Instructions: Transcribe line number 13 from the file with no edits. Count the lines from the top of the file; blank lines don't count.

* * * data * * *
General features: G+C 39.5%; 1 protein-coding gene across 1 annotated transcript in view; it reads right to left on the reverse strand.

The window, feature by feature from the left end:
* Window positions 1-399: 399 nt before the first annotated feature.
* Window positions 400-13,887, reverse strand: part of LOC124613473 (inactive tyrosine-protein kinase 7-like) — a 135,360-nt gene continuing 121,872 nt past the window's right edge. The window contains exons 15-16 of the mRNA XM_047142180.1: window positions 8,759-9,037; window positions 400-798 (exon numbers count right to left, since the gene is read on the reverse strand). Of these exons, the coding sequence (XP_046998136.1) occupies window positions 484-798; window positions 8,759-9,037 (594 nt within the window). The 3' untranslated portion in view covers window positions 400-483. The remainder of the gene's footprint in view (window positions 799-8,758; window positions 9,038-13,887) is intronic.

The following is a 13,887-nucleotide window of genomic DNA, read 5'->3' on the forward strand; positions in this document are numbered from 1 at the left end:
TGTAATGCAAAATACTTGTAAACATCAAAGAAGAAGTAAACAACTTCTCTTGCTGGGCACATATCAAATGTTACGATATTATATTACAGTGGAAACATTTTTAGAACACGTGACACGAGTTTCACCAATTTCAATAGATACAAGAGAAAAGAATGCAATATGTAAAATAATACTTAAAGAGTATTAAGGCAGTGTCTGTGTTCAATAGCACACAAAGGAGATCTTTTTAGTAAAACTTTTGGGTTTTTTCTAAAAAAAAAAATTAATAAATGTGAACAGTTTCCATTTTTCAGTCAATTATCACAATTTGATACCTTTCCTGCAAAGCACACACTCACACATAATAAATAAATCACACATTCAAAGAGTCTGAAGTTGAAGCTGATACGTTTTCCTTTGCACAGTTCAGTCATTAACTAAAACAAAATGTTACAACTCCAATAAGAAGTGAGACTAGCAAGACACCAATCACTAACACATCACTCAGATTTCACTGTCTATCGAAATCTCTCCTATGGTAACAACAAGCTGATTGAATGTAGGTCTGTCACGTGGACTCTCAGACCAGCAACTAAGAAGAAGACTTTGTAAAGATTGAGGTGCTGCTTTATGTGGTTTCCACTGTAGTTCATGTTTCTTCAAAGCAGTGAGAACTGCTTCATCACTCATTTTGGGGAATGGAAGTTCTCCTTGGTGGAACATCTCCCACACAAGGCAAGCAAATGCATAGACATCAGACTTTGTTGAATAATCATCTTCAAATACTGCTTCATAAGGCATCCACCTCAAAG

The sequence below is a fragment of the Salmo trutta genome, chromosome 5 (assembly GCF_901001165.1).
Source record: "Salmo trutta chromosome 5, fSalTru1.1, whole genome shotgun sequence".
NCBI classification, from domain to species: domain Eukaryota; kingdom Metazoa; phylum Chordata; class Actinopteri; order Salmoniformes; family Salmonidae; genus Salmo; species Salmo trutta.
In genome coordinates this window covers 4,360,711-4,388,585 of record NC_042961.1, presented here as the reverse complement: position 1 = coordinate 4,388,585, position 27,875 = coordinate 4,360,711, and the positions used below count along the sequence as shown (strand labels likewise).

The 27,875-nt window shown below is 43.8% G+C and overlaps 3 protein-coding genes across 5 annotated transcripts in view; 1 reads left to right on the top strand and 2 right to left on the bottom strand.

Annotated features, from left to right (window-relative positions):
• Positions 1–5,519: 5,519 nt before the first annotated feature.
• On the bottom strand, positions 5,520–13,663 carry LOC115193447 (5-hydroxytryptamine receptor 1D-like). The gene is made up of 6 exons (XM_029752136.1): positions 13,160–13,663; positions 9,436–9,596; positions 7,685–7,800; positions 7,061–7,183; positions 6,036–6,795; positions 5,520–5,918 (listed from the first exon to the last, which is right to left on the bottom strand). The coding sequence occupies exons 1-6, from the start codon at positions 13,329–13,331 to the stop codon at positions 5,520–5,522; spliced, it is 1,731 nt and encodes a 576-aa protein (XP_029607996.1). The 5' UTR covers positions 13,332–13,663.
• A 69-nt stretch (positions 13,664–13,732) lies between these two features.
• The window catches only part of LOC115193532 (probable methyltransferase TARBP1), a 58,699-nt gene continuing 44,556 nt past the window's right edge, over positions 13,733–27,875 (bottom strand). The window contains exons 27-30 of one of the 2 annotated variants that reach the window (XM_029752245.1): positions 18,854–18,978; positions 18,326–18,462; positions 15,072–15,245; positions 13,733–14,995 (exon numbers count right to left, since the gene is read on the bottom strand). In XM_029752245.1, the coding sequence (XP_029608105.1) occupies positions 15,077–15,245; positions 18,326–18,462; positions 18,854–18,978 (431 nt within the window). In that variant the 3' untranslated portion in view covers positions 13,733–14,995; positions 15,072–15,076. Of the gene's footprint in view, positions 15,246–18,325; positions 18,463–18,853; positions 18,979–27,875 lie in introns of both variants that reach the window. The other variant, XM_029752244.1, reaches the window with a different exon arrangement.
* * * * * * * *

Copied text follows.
• Positions 1–5,519: 5,519 nt before the first annotated feature.